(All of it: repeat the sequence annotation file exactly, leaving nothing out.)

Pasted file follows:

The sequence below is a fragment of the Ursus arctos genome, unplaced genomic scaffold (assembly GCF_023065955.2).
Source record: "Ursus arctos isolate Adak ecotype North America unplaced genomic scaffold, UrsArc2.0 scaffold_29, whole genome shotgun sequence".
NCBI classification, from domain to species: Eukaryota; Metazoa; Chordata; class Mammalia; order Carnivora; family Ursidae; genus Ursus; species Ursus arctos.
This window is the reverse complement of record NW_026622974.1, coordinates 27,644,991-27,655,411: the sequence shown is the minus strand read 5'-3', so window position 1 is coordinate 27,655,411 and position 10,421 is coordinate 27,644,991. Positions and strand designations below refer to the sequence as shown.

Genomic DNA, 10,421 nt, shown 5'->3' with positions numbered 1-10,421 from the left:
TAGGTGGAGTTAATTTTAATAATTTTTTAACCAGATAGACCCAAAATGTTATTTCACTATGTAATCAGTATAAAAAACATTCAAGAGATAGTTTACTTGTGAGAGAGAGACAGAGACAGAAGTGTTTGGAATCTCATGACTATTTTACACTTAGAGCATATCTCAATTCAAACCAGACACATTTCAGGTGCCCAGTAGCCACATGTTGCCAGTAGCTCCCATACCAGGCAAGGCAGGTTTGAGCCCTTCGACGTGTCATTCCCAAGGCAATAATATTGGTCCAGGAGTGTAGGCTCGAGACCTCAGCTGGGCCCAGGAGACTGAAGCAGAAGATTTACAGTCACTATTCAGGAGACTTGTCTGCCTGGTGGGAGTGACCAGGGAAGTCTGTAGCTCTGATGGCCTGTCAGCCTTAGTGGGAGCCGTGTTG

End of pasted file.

The sequence below is a fragment of the Ursus arctos genome, unplaced genomic scaffold (assembly GCF_023065955.2).
Source record: "Ursus arctos isolate Adak ecotype North America unplaced genomic scaffold, UrsArc2.0 scaffold_29, whole genome shotgun sequence".
NCBI classification, from domain to species: Eukaryota; Metazoa; Chordata; class Mammalia; order Carnivora; family Ursidae; genus Ursus; species Ursus arctos.
This window is the reverse complement of record NW_026622974.1, coordinates 27,644,991-27,655,411: the sequence shown is the minus strand read 5'-3', so window position 1 is coordinate 27,655,411 and position 10,421 is coordinate 27,644,991. Positions and strand designations below refer to the sequence as shown.

Genomic DNA, 10,421 nt, shown 5'->3' with positions numbered 1-10,421 from the left:
TAGGTGGAGTTAATTTTAATAATTTTTTAACCAGATAGACCCAAAATGTTATTTCACTATGTAATCAGTATAAAAAACATTCAAGAGATAGTTTACTTGTGAGAGAGAGACAGAGACAGAAGTGTTTGGAATCTCATGACTATTTTACACTTAGAGCATATCTCAATTCAAACCAGACACATTTCAGGTGCCCAGTAGCCACATGTTGCCAGTAGCTCCCATACCAGGCAAGGCAGGTTTGAGCCCTTCGACGTGTCATTCCCAAGGCAATAATATTGGTCCAGGAGTGTAGGCTCGAGACCTCAGCTGGGCCCAGGAGACTGAAGCAGAAGATTTACAGTCACTATTCAGGAGACTTGTCTGCCTGGTGGGAGTGACCAGGGAAGTCTGTAGCTCTGATGGCCTGTCAGCCTTAGTGGGAGCCGTGTTG